Michael McKinney understands the cultural importance of Kreayshawn’s “Gucci Gucci.”
After years of fits and starts, it’s starting to feel like live sets might be back. Whether recording in Berlin, Amsterdam, or Barcelona, some of June’s best sets came from dancefloors, not bedrooms or studios. Berlin’s Special Guest DJ and Perila hooked up as 2DEEP for a riotous four-hour session that runs from slippery dub to light-speed breakstep and storming dubstep; Toma Kami, broadcasting live from Brooklyn, touched on a similar range, putting his USBs in a blender along the way. Finn & OK Williams, both dancefloor veterans at this point, proved their chops with an anything-goes house-etc set in Manchester, while Ben Bondy and Pontiac Streator zoomed in on UK garage and bassline. Deadbeat & Sa Pa, two essential names in modern dub techno, turned two live sessions into one transfixing groove, and Philip Sherburne cooked up a quiet storm of tripped-out IDM and techno burners. boxofbox and CCL both worked fast and hot: boxofbox grabbed old-school techno and blazing breakbeats, while CCL rocketed between bass-grinder breakbeats, quick-and-messy bass tracks, and anything that bleeds into the red.
Not everything’s so drenched in sweat, though. ealing, beaming in from Sydney, turned in a zonked-out hour of rap cuts new and old, underscoring their psychedelia and sadness along the way, while nu-ambient mastermind Jake Muir looked towards carefully paced ambient music and vintage porn flicks for inspiration. Opheliaxz, whose sets normally tend towards bassbin hysteria, went a bit more austere for Motion Ward, cooking up a haze of trip-hop, sludgy rock, and bleary drones. Cairo upstart AHMED ALLA showed off the range of modern hardcore with a white-knuckled intensity, and French Polynesian crew TA’A_INO focused on deck, a local style that takes slow-motion dembow rhythms and aims them squarely at the dancefloor. Philadelphia’s DJ Crazy put together an all-originals hour for NTS Radio, offering a glimpse of an electric rap scene, and New Jersey outfit OSSX blurred together all sorts of East-Coast club stylings for a haymaker session.
Here are some of the best DJ sets June had to offer.
2DEEP – Live at Climate of Fear
3XL, the Berlin-based label run by Special Guest DJ, started out as a vital hub for modern ambient music, but if recent releases are any indication, it is turning into something else entirely. Recent releases have included mechanical dub-trap, straight-up nu-metal, and late-night spoken-word ambient-dub; and affiliated artists have been making explicit moves towards the dancefloor, whether that’s with thundering drum-and-bass or kitchen-sink dubstep. For Live at Climate of Fear, Special Guest DJ grabbed Perila, an artist best known for her intimate field recordings and gauzy ambient productions. But, as 2DEEP, the pair jump into entirely different territories. After a half-hour of slow-motion dub, blissed-out ambient music, and lethargic synth workouts, they crack the whole thing open with a few well-timed drum smacks, upping the tempo and gesturing towards all sorts of modern club-music idioms along the way. They spend the next three and a half hours making good on that promise, twisting between gnarled dubstep, riotous drum-and-bass, frenetic hard-drum, and all sorts of rapid-fire dancefloor psychedelics along the way. It’s yet another left turn from one of modern electronic music’s most defiantly unpredictable crews.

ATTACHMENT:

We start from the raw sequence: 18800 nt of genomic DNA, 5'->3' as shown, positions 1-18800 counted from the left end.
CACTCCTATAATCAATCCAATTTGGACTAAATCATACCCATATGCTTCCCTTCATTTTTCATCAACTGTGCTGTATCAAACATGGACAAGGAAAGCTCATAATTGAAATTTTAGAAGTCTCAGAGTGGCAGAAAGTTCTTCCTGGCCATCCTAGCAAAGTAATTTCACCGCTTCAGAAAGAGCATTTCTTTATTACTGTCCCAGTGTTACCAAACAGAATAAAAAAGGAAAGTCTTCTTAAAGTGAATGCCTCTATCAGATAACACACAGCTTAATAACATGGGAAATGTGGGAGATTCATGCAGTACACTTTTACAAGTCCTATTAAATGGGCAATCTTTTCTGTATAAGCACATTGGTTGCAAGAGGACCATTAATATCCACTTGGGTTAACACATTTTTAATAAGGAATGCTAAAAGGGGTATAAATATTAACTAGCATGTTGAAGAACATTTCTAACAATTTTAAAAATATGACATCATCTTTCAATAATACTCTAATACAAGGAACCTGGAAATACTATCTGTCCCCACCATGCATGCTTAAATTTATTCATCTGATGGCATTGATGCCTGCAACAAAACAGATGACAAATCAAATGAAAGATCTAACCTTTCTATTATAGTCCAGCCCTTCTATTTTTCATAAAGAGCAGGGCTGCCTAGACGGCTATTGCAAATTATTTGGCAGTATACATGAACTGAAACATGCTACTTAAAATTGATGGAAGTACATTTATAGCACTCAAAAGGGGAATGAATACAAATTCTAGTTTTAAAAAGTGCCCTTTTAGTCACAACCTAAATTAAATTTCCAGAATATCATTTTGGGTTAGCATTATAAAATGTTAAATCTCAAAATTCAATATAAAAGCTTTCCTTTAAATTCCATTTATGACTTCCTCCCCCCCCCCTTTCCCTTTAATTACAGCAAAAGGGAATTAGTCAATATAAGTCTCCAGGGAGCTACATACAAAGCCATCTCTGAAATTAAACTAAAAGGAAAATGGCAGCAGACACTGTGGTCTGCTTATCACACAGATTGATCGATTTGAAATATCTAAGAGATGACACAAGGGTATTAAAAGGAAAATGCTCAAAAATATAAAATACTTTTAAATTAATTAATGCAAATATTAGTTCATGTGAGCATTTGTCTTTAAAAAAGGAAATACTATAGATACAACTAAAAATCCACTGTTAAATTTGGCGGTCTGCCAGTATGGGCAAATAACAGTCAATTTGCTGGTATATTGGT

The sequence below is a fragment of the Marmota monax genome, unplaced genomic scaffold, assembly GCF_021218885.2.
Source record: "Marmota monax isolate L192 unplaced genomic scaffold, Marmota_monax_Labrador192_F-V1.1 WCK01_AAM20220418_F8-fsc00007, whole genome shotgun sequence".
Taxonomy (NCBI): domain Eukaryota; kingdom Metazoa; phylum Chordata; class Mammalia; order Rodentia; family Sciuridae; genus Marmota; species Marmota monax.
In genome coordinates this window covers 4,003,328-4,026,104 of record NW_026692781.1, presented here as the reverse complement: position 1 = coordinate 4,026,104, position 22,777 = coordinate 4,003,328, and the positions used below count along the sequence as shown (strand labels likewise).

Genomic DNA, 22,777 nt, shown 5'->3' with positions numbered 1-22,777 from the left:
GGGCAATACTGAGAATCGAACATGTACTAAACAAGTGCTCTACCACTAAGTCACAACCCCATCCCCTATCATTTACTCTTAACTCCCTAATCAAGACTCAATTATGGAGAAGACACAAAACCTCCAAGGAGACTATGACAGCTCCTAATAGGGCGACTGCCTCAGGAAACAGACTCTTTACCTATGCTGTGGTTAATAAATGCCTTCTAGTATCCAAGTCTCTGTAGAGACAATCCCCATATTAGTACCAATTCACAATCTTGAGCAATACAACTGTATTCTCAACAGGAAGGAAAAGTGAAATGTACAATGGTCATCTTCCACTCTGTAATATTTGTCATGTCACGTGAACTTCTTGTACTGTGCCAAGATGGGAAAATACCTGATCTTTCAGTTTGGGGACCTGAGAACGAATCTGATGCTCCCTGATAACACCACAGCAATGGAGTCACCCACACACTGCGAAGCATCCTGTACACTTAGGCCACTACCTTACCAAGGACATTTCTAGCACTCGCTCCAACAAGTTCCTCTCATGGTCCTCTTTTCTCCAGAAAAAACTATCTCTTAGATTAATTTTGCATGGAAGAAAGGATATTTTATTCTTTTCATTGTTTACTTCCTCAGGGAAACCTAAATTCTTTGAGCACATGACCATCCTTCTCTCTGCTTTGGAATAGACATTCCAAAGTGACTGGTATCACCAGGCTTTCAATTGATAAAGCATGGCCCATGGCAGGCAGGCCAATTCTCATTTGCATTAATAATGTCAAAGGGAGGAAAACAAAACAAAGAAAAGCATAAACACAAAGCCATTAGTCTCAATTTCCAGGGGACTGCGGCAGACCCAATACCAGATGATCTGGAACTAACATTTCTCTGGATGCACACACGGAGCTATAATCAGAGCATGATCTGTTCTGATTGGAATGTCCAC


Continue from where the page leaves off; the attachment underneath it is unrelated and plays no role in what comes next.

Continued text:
AHMED ALAA – JEROME Mixfile #908
Ask a dozen people what “hard dance” means and you’re bound to get a dozen answers, but that’s part of the fun. AHMED ALAA, a DJ based out of Cairo, works fast and loud, seeming less interested in genre particulars than in cultivating a manic energy. JEROME’s long-running mix series is essential in large part thanks to its madcap nature, which makes ALAA a natural fit. With JEROME Mixfile #908, the selector moves quickly with tracks that move even faster, grabbing a thousand shades of hardcore and making sparks fly in the process. There’s plenty of powerhouse techno here thanks to UK mainstays, but the mix complicates those rhythms in all sorts of ways: hard-drum steamrollers, almost-gabber kick-drum barrages, serrated and disorienting breakbeat tunes, a mid-session injection of acid and tech-trance pyrotechnics. It’s breathless and breathtaking in equal measure, offering an idea of just how varied and exciting modern hardcore can be.